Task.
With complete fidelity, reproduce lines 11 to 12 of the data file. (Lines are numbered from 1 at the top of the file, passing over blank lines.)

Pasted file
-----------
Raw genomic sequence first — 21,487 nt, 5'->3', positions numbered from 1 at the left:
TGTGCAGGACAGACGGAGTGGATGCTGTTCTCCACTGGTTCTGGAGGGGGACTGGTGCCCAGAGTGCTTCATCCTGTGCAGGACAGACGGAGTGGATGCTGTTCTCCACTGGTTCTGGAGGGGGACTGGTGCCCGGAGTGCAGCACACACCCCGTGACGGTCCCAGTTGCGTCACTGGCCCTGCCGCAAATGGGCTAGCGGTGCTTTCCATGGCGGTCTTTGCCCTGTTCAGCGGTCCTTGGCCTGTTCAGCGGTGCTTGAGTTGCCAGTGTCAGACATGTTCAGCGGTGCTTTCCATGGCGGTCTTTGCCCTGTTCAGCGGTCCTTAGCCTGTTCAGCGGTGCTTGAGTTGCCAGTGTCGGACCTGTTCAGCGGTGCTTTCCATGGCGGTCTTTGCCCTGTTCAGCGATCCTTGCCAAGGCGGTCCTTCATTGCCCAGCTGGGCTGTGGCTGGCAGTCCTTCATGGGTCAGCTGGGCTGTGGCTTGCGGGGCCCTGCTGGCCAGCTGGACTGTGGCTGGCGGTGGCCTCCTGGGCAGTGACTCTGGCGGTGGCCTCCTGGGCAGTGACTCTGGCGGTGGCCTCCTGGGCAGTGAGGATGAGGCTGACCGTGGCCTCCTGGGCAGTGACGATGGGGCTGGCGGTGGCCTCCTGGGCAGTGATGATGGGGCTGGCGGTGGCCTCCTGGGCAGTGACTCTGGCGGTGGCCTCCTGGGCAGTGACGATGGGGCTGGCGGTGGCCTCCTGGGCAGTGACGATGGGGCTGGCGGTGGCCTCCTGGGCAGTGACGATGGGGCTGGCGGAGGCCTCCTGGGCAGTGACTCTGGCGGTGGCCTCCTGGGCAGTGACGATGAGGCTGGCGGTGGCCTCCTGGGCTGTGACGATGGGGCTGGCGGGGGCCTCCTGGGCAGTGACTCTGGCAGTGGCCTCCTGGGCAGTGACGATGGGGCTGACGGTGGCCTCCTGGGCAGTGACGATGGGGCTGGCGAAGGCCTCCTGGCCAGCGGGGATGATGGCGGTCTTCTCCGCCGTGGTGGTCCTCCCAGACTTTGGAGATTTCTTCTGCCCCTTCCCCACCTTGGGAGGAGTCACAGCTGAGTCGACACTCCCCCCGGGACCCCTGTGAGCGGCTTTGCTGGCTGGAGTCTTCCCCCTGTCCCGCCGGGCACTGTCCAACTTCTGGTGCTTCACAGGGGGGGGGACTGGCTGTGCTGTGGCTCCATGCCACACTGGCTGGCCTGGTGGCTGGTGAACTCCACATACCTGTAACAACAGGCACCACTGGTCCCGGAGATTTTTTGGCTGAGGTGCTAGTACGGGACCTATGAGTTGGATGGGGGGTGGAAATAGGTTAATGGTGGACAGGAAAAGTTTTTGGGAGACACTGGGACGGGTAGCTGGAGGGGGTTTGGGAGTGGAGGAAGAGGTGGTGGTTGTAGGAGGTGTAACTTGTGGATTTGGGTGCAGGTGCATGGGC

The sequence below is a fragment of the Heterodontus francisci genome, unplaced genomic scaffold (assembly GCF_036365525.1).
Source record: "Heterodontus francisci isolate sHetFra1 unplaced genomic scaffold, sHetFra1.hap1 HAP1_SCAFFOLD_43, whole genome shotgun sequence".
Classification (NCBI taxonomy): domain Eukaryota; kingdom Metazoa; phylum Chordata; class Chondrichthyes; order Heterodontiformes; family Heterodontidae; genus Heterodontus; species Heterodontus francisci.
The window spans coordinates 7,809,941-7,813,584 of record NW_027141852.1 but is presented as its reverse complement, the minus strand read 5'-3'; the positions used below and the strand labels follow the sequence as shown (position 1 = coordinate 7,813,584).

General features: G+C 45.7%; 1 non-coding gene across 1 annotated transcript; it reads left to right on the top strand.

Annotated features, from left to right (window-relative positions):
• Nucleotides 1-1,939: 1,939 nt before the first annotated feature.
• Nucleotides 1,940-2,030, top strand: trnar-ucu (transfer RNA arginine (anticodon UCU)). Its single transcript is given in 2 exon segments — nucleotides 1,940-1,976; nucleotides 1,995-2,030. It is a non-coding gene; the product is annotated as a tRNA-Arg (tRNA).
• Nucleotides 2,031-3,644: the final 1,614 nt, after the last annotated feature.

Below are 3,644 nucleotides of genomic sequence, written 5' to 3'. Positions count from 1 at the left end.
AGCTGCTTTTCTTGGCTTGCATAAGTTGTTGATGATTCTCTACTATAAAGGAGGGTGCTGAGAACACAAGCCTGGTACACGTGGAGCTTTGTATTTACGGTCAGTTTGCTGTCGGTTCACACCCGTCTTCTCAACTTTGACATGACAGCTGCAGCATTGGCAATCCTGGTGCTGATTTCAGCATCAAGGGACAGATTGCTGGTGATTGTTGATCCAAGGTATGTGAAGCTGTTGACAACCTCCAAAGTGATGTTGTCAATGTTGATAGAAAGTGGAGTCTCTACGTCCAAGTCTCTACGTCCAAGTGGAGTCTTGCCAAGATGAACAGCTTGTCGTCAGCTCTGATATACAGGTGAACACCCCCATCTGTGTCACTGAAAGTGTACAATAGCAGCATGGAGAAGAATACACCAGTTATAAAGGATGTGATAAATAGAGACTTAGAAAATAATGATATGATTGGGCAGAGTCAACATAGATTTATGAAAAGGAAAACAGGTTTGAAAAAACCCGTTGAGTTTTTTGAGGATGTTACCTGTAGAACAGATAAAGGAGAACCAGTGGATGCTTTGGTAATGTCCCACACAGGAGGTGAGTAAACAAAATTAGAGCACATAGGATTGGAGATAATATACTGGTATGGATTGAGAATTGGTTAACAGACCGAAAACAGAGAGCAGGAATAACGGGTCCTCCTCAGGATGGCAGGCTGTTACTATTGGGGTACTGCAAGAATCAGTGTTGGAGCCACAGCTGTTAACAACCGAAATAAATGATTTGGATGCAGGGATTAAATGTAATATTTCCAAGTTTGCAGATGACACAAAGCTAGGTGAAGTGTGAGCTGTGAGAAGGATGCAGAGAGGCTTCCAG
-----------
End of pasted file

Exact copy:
• Nucleotides 2,031-3,644: the final 1,614 nt, after the last annotated feature.

Below are 3,644 nucleotides of genomic sequence, written 5' to 3'. Positions count from 1 at the left end.